Wednesday, June 17, 2015

Honeymoon (now on video)

Review by Charles Cassady, Jr.

On late-night radio I heard a movie reviewer in a much higher pay grade and Amazon book-sales rank than mine really sing the praises of director Leigh Janiak's debut HONEYMOON, as an absolute classic. The run-out-and-grab-someone-by-the-lapels-and-drag-them-to-see-it undiscovered gem of the moment.

Well, much as I have also triumphed unheralded genre works as unsung masterworks (BLOODFIST III: FORCED TO FIGHT is a classic - and the Phantom of the Movies agrees with me on that one), I have to confess that HONEYMOON left me with a little bit of a lackluster feeling by the end. Mind you, all props to Janiak for evoking a memorable sense of unease, until a disappointingly cliched payoff (not unlike many honeymoons themselves, I might add).

Minimalist premise has Bea (Rose Leslie) and Paul (Harry Treadaway), newly married, arriving in the bride's family's lakeside-getaway cabin in rural New York State for an isolated honeymoon idyll. It's an environment in which the outdoorsy Bea is far more at home than tenderfoot Paul.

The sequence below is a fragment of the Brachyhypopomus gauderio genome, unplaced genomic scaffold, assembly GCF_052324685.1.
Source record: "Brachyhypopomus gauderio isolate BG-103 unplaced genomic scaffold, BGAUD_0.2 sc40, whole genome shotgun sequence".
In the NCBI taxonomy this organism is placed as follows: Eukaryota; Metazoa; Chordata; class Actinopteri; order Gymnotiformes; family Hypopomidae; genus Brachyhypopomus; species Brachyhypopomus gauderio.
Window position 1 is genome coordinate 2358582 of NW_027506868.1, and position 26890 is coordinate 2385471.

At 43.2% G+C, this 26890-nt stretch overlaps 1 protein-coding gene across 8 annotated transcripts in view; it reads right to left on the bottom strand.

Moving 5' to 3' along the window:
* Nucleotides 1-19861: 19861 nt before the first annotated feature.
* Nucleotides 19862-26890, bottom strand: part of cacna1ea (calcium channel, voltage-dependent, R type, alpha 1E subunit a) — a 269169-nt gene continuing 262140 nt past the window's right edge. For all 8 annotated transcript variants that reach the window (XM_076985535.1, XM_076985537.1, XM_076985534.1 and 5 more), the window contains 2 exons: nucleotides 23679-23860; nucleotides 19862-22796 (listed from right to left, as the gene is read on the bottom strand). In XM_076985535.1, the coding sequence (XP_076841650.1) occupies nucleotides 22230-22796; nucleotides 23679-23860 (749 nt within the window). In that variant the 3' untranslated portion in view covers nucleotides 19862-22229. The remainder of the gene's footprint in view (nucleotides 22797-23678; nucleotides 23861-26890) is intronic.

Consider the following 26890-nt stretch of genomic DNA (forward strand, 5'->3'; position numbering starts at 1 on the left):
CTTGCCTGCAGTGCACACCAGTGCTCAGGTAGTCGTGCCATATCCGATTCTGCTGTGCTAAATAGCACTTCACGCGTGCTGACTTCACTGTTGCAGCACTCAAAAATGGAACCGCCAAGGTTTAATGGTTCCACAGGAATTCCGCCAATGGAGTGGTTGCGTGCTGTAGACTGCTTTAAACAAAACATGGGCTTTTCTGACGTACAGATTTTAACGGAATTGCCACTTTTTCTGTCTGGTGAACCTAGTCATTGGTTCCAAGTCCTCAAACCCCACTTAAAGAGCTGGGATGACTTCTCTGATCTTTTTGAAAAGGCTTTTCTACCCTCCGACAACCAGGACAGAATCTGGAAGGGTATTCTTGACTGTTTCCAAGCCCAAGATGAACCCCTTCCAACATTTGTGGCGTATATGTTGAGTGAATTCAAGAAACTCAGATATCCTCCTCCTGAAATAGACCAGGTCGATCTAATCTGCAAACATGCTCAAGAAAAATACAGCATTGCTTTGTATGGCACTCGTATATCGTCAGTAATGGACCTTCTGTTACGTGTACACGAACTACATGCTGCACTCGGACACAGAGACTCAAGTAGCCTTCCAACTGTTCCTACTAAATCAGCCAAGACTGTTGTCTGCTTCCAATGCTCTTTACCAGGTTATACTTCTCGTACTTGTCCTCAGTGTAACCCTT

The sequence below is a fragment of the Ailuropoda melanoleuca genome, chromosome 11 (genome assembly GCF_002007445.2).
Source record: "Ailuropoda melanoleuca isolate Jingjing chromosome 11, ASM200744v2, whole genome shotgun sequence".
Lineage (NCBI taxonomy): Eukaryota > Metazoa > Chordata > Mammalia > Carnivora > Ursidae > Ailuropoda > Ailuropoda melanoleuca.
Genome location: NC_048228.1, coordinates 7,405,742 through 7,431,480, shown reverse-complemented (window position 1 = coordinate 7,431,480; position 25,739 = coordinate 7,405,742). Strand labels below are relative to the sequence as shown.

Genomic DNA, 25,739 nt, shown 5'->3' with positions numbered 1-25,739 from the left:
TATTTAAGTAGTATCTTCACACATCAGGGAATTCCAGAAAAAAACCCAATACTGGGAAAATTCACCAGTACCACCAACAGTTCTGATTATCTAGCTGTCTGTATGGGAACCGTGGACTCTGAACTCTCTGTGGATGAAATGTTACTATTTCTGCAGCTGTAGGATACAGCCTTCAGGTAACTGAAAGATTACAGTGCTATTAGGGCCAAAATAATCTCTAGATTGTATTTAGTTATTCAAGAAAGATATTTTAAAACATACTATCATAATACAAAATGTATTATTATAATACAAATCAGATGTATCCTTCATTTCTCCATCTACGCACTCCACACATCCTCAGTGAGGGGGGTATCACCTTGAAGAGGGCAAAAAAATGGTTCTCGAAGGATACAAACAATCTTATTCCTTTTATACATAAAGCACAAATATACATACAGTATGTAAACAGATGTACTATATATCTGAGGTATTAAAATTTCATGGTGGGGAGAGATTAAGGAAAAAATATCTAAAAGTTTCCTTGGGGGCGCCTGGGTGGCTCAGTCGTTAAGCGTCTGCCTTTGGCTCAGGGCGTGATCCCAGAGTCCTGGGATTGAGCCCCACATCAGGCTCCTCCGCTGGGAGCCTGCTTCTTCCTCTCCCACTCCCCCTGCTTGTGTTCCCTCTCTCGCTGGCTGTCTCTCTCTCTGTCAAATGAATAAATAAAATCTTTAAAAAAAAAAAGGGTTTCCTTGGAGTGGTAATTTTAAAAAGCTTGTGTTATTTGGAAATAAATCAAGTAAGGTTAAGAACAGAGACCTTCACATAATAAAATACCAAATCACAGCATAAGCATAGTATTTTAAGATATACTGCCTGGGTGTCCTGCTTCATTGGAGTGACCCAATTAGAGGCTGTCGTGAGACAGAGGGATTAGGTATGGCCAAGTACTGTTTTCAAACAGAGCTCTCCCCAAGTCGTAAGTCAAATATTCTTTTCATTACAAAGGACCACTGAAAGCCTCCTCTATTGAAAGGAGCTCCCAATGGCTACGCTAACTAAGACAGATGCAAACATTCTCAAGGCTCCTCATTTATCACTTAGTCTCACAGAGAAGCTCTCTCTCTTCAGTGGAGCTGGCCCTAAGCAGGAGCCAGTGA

After an unexpected encounter with Bea's surly ex-flame (and his forebodingly fearful wife), Paul notices his bride's behavior becoming erratic and strange. He catches Bea allegedly "sleepwalking" in the woods at night, finds strange wounds on her inner thighs, and discovers her nightgown in the brush, covered with a sticky substance.

Someone seems to be shining a light in their windows at night. And unstable Bea, obsessively journaling now, has hidden Paul's car key somewhere. How well does he really know his new wife after all?

What feels like a psychothriller of sexual betrayal and females-gone-crazy turns into the paranormal. [SPOILER ALERT] Let's just say Whitley Strieber and  TV's The X Files warned us all what happens in these remote cabins at night. The ufological explanation for the creepy stuff is something of a letdown, even though Janiak resists indulging in CGI monsters and real gore when mere suggestion (especially gynecological phobias) can suffice.

Those of you still into reading, know that for much the same unease, of sudden discomfort, fear and dread of an intimate partner's unimagined dark side (and you stupid gays demanding to have the right to be married, YOU ARE NOT EXEMPT!), Ray Bradbury did a similar thing, in just a few vivid pages, in his short story "Gotcha!" And he didn't have to bring space aliens into the picture either, not even Martians. (2 3/4 out of 4 stars)

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